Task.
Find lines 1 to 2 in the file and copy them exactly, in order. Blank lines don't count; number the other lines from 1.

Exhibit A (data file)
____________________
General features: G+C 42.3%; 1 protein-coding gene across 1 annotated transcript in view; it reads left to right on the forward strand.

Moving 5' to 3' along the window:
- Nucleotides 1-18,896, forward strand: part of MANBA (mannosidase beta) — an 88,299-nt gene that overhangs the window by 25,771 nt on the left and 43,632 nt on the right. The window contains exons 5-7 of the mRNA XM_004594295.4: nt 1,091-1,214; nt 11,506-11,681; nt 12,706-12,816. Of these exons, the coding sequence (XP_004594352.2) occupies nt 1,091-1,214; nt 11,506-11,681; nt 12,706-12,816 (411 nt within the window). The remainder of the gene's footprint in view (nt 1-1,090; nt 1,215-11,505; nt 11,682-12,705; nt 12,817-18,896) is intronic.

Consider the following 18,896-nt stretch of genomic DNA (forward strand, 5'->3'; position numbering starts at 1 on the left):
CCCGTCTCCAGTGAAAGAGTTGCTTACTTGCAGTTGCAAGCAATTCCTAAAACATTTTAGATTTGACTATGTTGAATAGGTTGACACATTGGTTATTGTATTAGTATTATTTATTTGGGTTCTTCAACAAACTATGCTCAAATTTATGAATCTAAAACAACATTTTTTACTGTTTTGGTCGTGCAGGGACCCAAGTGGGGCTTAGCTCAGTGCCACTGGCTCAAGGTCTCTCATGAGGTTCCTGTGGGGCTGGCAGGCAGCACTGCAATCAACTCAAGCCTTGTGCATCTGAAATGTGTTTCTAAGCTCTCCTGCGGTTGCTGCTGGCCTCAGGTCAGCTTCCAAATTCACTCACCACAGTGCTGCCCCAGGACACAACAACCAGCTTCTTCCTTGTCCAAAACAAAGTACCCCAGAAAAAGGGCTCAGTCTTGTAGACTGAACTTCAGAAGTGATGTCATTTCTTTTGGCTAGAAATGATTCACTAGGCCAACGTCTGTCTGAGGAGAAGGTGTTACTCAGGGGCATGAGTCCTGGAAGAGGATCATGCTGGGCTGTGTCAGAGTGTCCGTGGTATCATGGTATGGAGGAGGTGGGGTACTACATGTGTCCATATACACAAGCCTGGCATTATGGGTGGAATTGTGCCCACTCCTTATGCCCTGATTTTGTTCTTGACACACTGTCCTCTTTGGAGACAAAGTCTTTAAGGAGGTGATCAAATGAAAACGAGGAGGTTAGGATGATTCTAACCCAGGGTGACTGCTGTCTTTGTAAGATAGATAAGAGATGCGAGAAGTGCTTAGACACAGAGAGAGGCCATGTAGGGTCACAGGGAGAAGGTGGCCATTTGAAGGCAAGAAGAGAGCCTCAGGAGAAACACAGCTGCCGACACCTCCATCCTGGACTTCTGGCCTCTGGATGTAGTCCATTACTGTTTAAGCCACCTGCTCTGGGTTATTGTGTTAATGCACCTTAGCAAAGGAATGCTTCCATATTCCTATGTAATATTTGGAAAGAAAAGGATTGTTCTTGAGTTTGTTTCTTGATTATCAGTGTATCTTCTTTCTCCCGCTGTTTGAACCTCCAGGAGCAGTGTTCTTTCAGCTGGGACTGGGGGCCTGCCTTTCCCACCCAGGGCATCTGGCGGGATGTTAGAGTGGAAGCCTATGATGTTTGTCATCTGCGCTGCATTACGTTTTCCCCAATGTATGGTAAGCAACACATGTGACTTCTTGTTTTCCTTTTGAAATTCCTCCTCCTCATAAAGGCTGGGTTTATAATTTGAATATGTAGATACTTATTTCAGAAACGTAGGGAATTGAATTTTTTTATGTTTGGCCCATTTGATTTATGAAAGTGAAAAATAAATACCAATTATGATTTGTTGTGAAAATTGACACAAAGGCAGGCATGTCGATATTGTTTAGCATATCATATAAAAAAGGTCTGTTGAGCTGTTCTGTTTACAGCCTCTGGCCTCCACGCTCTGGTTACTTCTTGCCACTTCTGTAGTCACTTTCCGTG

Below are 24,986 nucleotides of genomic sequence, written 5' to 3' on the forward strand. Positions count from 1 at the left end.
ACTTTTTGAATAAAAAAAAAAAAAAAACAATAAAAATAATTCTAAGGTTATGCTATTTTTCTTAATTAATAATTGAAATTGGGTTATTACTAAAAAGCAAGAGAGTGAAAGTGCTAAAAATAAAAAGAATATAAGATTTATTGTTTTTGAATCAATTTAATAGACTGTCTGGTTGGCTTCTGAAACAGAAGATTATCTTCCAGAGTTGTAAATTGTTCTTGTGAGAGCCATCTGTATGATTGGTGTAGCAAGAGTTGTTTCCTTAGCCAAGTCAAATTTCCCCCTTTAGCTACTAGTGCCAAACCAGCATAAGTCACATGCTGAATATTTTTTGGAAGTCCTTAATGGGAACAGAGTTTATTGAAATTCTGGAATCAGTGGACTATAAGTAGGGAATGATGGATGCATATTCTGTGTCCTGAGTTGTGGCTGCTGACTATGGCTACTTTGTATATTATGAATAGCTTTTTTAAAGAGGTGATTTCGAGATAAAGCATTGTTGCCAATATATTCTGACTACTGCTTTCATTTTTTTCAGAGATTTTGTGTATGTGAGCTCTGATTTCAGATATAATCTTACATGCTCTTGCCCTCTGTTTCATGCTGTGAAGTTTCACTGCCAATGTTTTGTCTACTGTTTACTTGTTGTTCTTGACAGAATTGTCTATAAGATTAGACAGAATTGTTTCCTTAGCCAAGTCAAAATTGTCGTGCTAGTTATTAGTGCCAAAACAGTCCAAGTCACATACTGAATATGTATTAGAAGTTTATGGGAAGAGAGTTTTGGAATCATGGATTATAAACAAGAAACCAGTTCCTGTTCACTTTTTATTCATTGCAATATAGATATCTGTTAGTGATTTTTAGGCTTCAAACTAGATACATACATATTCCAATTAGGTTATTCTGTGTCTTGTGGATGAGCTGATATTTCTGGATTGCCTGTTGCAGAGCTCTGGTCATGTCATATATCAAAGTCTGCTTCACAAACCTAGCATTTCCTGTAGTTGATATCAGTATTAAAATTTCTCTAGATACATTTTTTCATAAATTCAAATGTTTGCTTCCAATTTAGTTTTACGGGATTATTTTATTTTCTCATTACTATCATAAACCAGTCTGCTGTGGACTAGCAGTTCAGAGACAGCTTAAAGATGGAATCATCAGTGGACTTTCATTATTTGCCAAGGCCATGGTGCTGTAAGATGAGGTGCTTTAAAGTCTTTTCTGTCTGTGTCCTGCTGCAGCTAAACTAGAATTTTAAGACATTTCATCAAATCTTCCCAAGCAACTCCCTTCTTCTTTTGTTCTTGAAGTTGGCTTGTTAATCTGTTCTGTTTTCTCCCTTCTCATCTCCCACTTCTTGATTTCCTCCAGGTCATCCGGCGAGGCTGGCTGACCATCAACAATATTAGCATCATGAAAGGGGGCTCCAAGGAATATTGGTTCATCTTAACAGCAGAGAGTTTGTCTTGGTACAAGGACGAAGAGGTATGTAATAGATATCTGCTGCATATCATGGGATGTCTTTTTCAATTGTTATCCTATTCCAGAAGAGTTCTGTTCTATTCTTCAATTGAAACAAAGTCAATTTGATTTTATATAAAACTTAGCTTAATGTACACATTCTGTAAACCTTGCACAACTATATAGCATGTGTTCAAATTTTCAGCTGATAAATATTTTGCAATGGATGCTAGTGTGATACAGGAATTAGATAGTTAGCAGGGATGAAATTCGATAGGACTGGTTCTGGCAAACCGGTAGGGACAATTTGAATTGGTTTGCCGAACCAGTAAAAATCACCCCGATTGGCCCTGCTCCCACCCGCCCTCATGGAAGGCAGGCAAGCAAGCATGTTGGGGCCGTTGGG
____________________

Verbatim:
General features: G+C 42.3%; 1 protein-coding gene across 1 annotated transcript in view; it reads left to right on the forward strand.

Moving 5' to 3' along the window: